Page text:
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Longing for the Garden

August 23, 2016

“And God saw everything that he had made, and behold, it was very good.”

The Garden of Eden was perfect. People walked freely with their creator. His will was our will, by default. He chose us, and we chose him. Nothing separated us.

No sin.
No guilt.
No shame.

But that’s not the reality in which we now live. Pain is alive and well. Shame fights to permeate our very souls.

Something isn’t right.

I hate that character is only built during trials. I mean, really despise it. Years ago, during an intense season of counseling, contemplation, and healing, my counselor told me I had a “deep longing for the garden.” Sin, fear, pain… it doesn’t feel right. My soul is unsettled, because I know things aren’t the way they should be.

Injustice, in all its forms, is so debilitating to me. I’m an emotional guy. I feel deeply, in my soul. My very foundation is immensely affected by the pain brought about by the fall of creation. Relational pain, institutional injustice – it all points back to the ever-present sense that things are not right.

The trick is to learn how to keep it from paralyzing me. That’s where God comes in. It’s so hard to trust he’s there in the midst of my pain.

“Count it all joy, my brothers and sister, when you meet trials of various kinds, for you know that the testing of your faith produces steadfastness. And let steadfastness have its full effect, that you may be perfect and complete, lacking in nothing.”
– James 1:2-4

“Blessed is the man who remains steadfast under trial, for when he has stood the test he will receive the crown of life, which God has promised to those who love him. ”
– James 1:12

know that perseverance is the key to building character, but I don’t feel like it does. I’m afraid. I feel like I’m wavering, questioning everything. Waves of despair accompany a steady undercurrent of fear and unsettledness.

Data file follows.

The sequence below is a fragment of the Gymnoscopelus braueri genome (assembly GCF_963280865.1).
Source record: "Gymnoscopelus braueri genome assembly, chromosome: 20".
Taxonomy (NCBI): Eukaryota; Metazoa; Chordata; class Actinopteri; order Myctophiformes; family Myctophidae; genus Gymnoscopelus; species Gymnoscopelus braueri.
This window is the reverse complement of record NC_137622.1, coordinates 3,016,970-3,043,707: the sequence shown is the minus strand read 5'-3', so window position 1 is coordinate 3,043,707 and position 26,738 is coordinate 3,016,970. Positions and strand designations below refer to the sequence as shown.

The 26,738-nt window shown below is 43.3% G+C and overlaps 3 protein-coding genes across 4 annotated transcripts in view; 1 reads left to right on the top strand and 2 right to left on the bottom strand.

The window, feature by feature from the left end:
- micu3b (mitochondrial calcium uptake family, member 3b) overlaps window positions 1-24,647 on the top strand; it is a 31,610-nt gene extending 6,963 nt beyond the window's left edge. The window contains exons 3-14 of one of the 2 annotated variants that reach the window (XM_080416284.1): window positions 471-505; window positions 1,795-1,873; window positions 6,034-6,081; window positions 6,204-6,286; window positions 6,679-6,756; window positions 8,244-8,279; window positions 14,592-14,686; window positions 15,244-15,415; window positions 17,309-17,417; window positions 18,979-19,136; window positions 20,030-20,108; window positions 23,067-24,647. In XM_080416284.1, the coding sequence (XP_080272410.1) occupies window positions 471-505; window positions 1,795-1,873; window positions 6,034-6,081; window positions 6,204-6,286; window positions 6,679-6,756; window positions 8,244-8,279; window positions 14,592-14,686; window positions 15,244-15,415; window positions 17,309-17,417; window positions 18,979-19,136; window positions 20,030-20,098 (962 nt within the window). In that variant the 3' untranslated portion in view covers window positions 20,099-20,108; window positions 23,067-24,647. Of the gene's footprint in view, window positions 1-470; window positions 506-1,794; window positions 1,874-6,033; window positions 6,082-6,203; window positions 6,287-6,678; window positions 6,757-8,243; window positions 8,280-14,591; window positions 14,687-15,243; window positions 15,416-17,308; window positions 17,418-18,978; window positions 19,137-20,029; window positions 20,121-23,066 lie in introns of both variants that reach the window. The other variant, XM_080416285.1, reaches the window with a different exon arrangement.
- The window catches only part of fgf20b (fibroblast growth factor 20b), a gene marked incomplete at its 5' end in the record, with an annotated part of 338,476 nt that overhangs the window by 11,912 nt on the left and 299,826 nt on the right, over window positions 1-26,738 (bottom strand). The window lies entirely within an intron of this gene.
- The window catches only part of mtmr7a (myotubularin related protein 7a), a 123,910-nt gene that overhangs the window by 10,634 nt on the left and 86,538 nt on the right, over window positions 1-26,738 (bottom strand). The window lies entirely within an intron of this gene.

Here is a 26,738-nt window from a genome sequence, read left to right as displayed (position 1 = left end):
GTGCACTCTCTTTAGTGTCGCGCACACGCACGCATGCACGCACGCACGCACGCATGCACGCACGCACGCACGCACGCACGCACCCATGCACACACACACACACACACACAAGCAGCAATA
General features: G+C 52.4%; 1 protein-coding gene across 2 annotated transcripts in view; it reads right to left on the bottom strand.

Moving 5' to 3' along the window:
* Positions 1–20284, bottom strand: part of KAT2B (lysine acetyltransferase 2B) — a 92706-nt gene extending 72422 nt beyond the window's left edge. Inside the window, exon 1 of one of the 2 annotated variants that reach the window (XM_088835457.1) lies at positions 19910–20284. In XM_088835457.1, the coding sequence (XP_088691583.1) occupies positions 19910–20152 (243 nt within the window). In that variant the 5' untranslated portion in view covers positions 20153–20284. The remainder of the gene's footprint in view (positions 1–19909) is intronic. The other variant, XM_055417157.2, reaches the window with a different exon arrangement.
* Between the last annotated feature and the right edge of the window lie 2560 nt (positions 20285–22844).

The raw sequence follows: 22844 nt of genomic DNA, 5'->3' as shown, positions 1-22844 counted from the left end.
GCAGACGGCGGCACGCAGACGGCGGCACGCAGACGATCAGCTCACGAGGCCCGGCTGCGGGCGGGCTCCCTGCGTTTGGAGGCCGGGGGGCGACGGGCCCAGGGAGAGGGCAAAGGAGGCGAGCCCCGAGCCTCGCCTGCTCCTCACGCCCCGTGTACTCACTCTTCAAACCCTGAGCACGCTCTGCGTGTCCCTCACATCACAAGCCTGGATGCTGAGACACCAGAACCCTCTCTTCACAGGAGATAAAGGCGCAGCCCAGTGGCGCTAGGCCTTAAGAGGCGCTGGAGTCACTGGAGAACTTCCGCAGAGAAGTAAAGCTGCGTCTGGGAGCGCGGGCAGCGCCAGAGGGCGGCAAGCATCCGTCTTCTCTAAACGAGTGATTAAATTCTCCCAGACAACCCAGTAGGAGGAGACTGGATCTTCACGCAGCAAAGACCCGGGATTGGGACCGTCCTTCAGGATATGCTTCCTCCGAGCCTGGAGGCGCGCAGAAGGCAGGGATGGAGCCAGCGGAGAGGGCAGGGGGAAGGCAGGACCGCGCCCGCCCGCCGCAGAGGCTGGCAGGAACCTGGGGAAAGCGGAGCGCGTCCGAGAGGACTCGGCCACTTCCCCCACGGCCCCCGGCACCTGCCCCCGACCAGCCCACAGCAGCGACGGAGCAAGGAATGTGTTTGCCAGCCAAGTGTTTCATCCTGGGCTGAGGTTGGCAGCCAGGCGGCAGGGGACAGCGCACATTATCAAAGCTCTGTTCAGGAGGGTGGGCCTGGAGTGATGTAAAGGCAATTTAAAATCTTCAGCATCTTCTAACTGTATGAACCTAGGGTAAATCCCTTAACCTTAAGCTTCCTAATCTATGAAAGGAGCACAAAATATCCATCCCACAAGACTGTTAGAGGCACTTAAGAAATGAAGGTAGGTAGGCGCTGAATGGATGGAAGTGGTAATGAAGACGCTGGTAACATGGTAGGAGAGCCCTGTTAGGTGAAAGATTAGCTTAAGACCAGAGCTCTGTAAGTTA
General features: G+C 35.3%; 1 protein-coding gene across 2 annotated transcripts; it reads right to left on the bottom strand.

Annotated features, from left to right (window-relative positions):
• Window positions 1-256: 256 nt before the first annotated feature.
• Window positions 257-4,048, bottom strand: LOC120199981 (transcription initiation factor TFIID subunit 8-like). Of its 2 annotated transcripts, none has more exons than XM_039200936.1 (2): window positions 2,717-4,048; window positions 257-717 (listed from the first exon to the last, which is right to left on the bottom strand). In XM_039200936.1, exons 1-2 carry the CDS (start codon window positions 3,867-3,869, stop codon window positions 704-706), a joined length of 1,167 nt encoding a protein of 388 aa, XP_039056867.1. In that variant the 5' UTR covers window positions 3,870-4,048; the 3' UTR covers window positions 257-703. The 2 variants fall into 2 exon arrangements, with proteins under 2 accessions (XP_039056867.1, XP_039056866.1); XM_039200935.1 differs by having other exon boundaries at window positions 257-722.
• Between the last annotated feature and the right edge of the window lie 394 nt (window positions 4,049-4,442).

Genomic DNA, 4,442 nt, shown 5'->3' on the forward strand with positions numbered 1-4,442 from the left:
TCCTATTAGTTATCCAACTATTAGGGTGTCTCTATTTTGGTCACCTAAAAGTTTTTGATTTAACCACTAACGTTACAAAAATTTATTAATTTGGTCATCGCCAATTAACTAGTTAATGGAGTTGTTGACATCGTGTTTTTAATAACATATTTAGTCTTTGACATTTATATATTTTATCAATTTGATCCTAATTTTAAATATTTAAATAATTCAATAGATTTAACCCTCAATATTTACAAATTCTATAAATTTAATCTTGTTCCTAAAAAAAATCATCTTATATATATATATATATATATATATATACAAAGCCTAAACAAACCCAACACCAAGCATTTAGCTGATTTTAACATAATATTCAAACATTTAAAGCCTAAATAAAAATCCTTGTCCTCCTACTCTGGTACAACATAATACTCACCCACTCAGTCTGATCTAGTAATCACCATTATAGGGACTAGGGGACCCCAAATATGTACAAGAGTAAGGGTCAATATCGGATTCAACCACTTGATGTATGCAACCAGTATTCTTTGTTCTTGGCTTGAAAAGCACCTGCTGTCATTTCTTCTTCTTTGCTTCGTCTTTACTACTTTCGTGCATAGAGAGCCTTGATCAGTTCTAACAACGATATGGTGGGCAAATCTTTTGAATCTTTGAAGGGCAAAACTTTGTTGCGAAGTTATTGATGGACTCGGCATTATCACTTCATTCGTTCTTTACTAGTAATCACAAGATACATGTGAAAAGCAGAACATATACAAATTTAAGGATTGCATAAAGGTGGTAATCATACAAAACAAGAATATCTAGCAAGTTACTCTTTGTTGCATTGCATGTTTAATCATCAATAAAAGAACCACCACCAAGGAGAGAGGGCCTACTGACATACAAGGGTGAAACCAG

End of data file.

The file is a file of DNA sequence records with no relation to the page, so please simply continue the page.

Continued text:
One of my favorite phrases in all of scripture is in Job 38 – “Then the Lord answered Job out of the whirlwind…” He’s right there with him, and when Job despairs, God gives him a reality check. “Where were you when I laid the foundation of the earth? Tell me, i you have understanding. Who determined its measurements – surely you know!

But God is not absent in that. The temptation is to believe he is only present in the resolution of conflict. But he is with me in the midst of it. He embraces it. He never leaves. He never abandons. Everyone else in my life will fail me. Of that I am certain. But he remains in the whirlwind.

“I would have given into despair if I had not believed I would see the goodness of the Lord in the land of the living.” I have that tattooed on my arm. I literally cannot run away from it. May I live in the light of that truth, no matter the circumstance.


3 Comments leave one →
  1. Beth permalink
    August 23, 2016 1:36 pm

    Beautifully written. I love your transparency even in the midst of uncertainty. A good lesson for us all.

  2. leebaileyseiler permalink
    August 23, 2016 11:17 pm

    Awesome post today Clayton. The timing is right for me with this. My family is in the midst of one of those huge life shifts right now where we have to stand by powerless as we see our parents wither away and slowly (but too suddenly) leave this world. I have been blessed to reflect on the sum of 3 amazing lives; my 94 year old mother, my 90 year old dad, and my 88 year old mother-in-law who went to heaven last Friday. You used the term “steadfast” and it is one that I apply to our three folks. When I look back at their lives as an observer I see steadfastness, or perseverance. But if we asked them I’m sure they would only see the same unsure struggles and moments of pain (real or imagined) that we see, just everyday plodding through, in the absence of any foresight and through lapses of faith. I think it is the sum of the faithful plodding through struggle which wins the day for us and grows that garden of character that makes God smile.

    • thebassoflife permalink*
      August 24, 2016 3:44 pm

      My prayers are with you and your family, Lee. Thank you for sharing.

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